A couple of additional images which may help you detectives out there
 

Karl_K

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What is the light source being used?
 

sledge

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The lower edge of the scope should be in line with the girdle of the diamond, as I understand it, and both should be parallel to each other in order to avoid the diamond being tilted.
Some very crude sketches to illustrate what @OoohShiny was trying to emphasis.

Correctly Aligned:
Capture.PNG

Improperly Aligned:
Capture2.PNG
 

KatieT

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Some very crude sketches to illustrate what @OoohShiny was trying to emphasis.

Correctly Aligned:
Capture.PNG

Improperly Aligned:
Capture2.PNG
So this diagram (thank you by the way) shows the diamond being examined from the table down, but the photos of my diamond were taken with the diamond laying on its table with the pavilion side up. Your diagram makes me think I have to be using a different method whereby I hold the diamond with tweezers and align the girdle to the end of the scope with the table, is this a more accurate method?
 

Karl_K

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I am unsure of the light source being used but I can find out. What types of light sources would you recommend?
It is about 5x to bright for accurate images.
 

OoohShiny

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Some very crude sketches to illustrate what @OoohShiny was trying to emphasis.

Correctly Aligned:
Capture.PNG

Improperly Aligned:
Capture2.PNG
Thanks, Sledge!

I was thinking that some diagrams would be useful - you read my mind :D
 

OoohShiny

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So this diagram (thank you by the way) shows the diamond being examined from the table down, but the photos of my diamond were taken with the diamond laying on its table with the pavilion side up. Your diagram makes me think I have to be using a different method whereby I hold the diamond with tweezers and align the girdle to the end of the scope with the table, is this a more accurate method?
Are you saying that the diamond was on a glass table, face/crown down, with a light above it, and then the scope being used being held underneath the table?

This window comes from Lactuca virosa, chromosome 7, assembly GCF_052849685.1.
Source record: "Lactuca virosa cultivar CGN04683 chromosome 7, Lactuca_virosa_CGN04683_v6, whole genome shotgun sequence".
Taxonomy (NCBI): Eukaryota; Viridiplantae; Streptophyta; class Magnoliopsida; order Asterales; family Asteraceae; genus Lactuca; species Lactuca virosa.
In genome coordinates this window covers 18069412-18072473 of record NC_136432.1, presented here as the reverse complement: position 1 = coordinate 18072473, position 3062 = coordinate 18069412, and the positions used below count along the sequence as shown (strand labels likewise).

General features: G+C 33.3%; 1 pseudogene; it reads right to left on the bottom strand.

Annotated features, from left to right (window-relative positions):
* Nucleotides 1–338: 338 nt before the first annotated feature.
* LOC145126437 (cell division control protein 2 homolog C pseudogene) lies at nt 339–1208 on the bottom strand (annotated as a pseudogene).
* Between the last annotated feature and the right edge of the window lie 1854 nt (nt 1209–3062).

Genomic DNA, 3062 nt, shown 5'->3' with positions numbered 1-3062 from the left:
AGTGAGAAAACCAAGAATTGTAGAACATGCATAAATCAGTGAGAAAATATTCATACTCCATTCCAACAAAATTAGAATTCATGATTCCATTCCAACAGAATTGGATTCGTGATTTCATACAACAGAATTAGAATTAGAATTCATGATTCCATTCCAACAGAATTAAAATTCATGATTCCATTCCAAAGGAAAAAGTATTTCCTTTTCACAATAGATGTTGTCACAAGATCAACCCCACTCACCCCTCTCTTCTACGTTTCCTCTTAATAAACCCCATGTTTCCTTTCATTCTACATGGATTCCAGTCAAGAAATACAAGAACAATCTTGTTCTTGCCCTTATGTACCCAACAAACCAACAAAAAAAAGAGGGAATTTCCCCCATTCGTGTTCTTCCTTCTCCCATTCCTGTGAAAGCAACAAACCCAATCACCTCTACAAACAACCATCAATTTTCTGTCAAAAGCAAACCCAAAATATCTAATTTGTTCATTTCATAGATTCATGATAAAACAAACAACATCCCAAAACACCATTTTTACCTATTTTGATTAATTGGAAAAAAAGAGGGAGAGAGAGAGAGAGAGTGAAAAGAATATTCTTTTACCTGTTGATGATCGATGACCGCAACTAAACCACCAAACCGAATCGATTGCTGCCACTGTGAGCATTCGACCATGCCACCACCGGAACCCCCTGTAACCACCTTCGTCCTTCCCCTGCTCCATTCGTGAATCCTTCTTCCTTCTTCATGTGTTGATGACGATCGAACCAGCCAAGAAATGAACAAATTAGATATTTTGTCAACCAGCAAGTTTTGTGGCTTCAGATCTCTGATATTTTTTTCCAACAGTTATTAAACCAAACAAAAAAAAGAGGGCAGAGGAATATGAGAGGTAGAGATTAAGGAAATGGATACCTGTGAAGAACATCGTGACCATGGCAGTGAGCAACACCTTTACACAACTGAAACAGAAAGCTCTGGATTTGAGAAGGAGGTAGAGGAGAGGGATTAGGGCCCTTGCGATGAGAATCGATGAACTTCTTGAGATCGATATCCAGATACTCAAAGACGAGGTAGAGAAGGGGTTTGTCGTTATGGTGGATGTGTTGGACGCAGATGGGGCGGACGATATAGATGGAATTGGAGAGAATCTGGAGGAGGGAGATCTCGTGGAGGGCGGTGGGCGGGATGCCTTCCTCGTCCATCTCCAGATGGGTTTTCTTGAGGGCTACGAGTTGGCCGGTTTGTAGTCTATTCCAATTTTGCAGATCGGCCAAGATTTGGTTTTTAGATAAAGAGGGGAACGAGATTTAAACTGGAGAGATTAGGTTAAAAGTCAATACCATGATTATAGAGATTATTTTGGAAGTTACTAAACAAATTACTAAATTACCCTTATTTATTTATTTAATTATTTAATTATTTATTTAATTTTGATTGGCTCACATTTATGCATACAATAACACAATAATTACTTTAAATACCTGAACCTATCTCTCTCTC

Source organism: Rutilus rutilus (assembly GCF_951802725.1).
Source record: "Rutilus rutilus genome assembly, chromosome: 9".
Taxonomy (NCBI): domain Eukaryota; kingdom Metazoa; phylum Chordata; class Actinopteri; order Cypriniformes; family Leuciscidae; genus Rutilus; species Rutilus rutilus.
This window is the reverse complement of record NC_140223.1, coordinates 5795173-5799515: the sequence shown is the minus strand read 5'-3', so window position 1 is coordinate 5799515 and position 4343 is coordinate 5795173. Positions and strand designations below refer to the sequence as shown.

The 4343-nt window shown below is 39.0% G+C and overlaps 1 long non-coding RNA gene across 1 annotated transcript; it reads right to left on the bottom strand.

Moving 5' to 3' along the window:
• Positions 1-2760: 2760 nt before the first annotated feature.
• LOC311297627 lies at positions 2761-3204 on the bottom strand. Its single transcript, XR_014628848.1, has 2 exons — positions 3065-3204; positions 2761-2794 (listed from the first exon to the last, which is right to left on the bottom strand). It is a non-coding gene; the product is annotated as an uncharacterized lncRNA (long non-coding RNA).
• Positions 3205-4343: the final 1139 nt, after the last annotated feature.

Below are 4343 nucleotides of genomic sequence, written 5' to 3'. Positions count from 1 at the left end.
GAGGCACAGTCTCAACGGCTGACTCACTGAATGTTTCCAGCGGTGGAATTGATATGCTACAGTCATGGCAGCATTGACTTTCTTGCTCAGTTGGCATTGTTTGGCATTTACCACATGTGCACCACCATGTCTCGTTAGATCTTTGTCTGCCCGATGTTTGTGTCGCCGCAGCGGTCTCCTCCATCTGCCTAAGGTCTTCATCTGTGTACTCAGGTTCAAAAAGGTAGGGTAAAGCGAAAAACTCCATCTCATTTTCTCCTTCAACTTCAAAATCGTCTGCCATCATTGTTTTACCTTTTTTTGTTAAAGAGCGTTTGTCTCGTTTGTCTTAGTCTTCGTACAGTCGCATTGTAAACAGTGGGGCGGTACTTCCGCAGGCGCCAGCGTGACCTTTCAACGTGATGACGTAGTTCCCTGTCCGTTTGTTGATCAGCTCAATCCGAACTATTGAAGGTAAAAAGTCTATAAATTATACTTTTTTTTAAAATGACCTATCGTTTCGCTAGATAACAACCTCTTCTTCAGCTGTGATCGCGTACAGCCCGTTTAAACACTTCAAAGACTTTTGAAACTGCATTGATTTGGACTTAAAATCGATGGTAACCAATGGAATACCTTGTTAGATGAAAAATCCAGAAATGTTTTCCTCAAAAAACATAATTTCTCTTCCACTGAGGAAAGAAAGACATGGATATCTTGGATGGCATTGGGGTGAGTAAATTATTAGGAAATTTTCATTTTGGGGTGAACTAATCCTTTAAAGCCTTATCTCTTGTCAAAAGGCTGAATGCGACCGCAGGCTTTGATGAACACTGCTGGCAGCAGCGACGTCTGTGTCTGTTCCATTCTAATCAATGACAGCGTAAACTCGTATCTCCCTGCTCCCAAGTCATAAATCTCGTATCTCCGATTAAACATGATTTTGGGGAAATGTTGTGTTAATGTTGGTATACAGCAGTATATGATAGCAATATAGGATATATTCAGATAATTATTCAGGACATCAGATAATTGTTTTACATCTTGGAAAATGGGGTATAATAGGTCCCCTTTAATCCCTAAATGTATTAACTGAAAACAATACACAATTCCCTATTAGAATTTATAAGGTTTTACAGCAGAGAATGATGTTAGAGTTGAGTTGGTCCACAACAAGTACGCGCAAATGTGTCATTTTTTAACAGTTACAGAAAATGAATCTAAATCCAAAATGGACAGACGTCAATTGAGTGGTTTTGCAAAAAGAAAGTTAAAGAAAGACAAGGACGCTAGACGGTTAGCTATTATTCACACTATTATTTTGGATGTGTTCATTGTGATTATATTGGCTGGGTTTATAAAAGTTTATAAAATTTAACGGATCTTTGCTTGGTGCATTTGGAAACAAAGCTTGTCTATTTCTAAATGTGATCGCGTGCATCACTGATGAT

sledge

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Are you saying that the diamond was on a glass table, face/crown down, with a light above it, and then the scope being used being held underneath the table?
Below is a picture showing what the "upside down" method looks like. Also, if you follow the link, you get some additional nice info on how to properly photograph using an idealscope scope. While @Garry H (Cut Nut) wrote the page for the idealscope, the same principles and techniques generally apply to the ASET hand held scopes.

Upside Down Method:
https://ideal-scope.com/taking-ideal-scope-photo/



 

KatieT

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Hi Everyone,
I wanted to update you all on my previous post given so many of you went to the effort to give me your guidance and wisdom.

I took your advice and re-examined the diamond under ideal and ASET scopes using a softer, more diffuse back light (which was just the natural light in the room on a cloudy day) and made sure the stone was perfectly parallel. It took a bit of oscillating of the stone but eventually I was able to get a good image, and both scopes showed excellent light return. Lots of red, no light leakage and only small amounts of green. I just picked up my new diamond ring and it is absolutely amazing!!!! I have never seen a more gorgeous stone; it’s fire is incredible. (So the HCA score of 0.9 was spot on too!!)

Thanks again guys
 

gm89uk

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As well as over exposure, is the scope low enough? You should be getting black on those arrows. Images suggest over strong back light, scope possibly held too high and lots of collateral light coming in from the side. The diamond itself looks lovely.

Edit: just read the above post. Congratulations!
 

KatieT

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As well as over exposure, is the scope low enough? You should be getting black on those arrows. Images suggest over strong back light, scope possibly held too high and lots of collateral light coming in from the side. The diamond itself looks lovely.

Edit: just read the above post. Congratulations!
As well as over exposure, is the scope low enough? You should be getting black on those arrows. Images suggest over strong back light, scope possibly held too high and lots of collateral light coming in from the side. The diamond itself looks lovely.

Edit: just read the above post. Congratulations!
Thanks for your insights, yes, I think there was lots wrong with the images sent to me. I questioned how a diamond with such good proportions could look so bad under an ideal and ASET scope. It’s true that you have to play around with the scopes to get an accurate image. I also found I got a better image if I pull my eye a couple of cm away from the scope.